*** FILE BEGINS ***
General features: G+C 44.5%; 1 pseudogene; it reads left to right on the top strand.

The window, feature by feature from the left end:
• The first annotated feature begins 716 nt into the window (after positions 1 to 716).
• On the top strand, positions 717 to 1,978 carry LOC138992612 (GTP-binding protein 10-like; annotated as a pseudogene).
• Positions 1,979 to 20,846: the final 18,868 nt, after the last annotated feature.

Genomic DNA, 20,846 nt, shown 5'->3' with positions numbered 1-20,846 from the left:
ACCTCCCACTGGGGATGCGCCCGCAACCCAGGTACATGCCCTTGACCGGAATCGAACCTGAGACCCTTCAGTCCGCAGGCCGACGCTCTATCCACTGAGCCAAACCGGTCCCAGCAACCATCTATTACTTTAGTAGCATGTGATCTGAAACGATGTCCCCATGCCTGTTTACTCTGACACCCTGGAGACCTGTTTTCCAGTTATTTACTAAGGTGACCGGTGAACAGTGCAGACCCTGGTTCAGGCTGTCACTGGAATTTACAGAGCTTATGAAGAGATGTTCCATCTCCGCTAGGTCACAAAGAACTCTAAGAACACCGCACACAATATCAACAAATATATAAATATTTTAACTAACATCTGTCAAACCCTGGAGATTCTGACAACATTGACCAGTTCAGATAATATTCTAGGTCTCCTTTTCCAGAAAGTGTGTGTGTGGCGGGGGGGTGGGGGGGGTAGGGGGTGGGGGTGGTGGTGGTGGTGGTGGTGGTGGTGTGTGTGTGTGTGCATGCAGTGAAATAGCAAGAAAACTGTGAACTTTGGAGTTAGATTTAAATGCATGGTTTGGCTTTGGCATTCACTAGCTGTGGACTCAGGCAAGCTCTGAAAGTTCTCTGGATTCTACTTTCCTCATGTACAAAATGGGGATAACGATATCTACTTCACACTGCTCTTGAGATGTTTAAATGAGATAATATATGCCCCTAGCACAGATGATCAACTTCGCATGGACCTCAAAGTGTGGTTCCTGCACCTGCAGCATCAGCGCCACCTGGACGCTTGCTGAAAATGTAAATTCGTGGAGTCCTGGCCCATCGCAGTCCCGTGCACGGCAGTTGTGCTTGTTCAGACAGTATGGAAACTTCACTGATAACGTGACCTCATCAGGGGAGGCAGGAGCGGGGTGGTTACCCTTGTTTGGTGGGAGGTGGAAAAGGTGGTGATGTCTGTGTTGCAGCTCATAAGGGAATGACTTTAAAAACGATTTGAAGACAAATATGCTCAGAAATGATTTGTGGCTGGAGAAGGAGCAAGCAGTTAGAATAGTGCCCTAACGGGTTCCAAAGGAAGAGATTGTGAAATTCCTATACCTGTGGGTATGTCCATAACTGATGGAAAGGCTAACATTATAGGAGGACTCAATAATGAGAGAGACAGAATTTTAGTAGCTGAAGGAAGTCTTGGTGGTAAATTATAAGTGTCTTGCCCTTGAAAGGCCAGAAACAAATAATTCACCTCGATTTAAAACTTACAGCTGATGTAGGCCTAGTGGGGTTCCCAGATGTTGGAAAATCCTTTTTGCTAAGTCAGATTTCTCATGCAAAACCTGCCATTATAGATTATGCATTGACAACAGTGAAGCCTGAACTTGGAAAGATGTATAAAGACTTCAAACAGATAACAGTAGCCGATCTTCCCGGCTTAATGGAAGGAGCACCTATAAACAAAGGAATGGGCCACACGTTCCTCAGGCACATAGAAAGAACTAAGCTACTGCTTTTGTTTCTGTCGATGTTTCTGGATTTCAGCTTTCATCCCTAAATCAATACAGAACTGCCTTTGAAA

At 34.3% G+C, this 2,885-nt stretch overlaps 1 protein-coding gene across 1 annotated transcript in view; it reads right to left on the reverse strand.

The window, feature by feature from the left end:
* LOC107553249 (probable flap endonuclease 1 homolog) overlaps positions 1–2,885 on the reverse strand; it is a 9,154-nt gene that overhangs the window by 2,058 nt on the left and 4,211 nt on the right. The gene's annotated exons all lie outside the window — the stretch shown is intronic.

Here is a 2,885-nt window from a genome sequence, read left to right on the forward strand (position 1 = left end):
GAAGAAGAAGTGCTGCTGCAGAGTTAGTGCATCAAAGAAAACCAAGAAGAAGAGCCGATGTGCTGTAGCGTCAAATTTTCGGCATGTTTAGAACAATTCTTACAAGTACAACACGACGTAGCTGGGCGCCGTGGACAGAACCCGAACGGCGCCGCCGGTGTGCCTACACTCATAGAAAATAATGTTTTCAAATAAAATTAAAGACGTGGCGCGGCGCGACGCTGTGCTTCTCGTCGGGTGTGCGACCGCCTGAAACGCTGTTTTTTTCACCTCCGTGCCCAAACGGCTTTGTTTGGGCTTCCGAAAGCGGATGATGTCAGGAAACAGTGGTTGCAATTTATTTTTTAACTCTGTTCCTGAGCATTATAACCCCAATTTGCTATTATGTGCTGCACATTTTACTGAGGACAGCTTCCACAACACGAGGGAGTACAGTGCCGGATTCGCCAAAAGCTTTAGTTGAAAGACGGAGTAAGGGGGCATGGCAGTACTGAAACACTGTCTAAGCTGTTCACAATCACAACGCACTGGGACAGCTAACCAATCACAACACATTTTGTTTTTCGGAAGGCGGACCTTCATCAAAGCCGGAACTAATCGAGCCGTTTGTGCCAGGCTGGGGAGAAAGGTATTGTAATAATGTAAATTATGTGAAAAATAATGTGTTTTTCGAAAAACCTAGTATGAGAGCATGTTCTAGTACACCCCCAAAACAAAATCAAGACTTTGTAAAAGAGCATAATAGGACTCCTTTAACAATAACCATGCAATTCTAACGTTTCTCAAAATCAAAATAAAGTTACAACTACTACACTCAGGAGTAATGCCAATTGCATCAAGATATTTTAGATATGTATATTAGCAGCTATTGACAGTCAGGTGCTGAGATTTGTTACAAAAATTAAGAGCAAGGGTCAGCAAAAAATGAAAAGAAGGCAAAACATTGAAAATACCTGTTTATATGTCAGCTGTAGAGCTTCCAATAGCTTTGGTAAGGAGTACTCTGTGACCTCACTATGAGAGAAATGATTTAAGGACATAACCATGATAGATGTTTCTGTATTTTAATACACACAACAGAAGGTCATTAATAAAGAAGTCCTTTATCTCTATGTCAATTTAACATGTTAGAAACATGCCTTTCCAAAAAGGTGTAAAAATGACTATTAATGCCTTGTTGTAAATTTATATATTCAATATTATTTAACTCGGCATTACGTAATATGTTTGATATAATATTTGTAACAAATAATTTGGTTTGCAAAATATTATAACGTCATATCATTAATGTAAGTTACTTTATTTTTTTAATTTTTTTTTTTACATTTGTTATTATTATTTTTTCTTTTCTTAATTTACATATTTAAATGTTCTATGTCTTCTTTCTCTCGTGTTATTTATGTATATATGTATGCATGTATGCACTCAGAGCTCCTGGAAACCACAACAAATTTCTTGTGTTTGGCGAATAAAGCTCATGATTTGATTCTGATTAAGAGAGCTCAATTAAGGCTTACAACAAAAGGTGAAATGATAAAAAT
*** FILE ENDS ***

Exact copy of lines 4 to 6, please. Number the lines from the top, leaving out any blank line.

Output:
• On the top strand, positions 717 to 1,978 carry LOC138992612 (GTP-binding protein 10-like; annotated as a pseudogene).
• Positions 1,979 to 20,846: the final 18,868 nt, after the last annotated feature.

Genomic DNA, 20,846 nt, shown 5'->3' with positions numbered 1-20,846 from the left: